The ground is soggy, the sun is bright and the wind whips up now and then. Although there are patches of snow and ice here and there, there is no sense of winter, only the certainty of spring.
The garden is a wreck. There is so much dead foliage, not just the detritus not cleared from last fall but the destruction wreaked by this winter’s periodic storms. There were festive snowfalls before Christmas—what is not to love about that? February, however, was snow and ice and thaws, stretches of brutal cold at the edge of the polar vortex, moments of respite. March came in like a lion, but roars have been quieted by occasional sheepish smiles.
Three sallies into corners of the yard have left aches, concerns and some satisfaction. Stems and leaves seem dryer, grayer, more brittle. I pruned back the twisted branches of heather and what remains is sere. The creeping phlox that I depend on equally for a burst of color and feathery verdure in luxurious piles is spiny. Even the trees seem comatose—except for the weeping willows whose drooping twigs wave a promising gold. Hellebore seems late—the Lenten Rose seems not to know that Lent is underway—but as I nipped off damaged foliage I found robust buds in purple and blue and lemony green signaling their optimism.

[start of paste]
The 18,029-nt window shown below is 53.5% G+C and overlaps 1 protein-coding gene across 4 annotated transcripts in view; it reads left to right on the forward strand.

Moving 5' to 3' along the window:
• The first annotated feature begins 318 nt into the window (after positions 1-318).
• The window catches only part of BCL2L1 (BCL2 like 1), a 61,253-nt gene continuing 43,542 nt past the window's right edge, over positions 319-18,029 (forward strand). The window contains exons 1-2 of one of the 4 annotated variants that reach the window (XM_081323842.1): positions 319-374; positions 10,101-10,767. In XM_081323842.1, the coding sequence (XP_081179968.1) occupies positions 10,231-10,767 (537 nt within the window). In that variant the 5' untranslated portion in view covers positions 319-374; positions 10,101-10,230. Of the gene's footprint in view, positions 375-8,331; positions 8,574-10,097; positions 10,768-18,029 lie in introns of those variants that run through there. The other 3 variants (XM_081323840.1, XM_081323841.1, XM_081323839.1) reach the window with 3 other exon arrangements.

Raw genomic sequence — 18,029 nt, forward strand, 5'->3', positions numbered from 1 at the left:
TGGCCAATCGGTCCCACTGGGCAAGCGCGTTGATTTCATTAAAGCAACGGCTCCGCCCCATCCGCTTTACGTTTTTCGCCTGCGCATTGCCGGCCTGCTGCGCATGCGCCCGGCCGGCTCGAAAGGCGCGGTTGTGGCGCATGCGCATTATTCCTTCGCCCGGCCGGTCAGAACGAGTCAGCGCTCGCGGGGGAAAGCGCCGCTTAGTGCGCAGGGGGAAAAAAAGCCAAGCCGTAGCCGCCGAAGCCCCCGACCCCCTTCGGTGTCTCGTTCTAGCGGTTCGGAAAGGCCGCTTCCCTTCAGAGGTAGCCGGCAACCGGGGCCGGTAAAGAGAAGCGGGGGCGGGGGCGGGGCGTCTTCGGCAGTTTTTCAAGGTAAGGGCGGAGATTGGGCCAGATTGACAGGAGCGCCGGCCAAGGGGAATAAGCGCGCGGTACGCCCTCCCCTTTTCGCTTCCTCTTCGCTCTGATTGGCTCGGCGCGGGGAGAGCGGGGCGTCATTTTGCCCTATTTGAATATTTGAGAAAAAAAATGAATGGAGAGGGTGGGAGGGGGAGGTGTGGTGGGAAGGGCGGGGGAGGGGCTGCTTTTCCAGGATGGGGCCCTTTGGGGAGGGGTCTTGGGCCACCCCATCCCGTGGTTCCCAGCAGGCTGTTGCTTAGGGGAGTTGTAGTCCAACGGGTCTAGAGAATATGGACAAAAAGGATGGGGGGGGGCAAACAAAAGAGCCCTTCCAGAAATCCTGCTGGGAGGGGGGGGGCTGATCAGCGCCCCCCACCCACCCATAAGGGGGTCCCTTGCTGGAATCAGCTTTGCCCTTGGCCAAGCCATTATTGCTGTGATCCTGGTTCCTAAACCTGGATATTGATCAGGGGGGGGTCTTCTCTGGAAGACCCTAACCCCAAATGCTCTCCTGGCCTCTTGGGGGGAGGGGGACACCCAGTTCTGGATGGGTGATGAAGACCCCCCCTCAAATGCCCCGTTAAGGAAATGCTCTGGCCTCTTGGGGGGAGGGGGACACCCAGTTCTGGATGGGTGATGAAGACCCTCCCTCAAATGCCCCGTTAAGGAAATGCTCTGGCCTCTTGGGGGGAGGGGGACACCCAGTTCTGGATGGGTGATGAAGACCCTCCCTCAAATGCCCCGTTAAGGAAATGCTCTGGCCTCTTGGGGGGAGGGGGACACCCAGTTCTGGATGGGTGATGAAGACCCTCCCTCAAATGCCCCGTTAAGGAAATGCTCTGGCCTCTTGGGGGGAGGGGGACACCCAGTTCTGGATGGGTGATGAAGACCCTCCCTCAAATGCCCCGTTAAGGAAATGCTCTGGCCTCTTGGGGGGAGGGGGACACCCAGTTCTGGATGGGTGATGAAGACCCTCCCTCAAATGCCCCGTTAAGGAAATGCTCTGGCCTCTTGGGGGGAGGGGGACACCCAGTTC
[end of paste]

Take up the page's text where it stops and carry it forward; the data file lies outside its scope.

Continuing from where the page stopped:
No, Spring is not sprung and, compared to recent years, it appears loath to rise. Back in the garden, however, there are patches of yellow crocus, the first violet iris cristata, and the graceful milky petals of a snowdrop. A snowdrop. The only snowdrop, the survivor that I pray will thrive. Everywhere, though, the green fingertips of the daffodils reach from the earth to assure me that their sunshine abundance is on the way.
I am impatient. The equinox is five days off; the clocks sprang forward six days ago.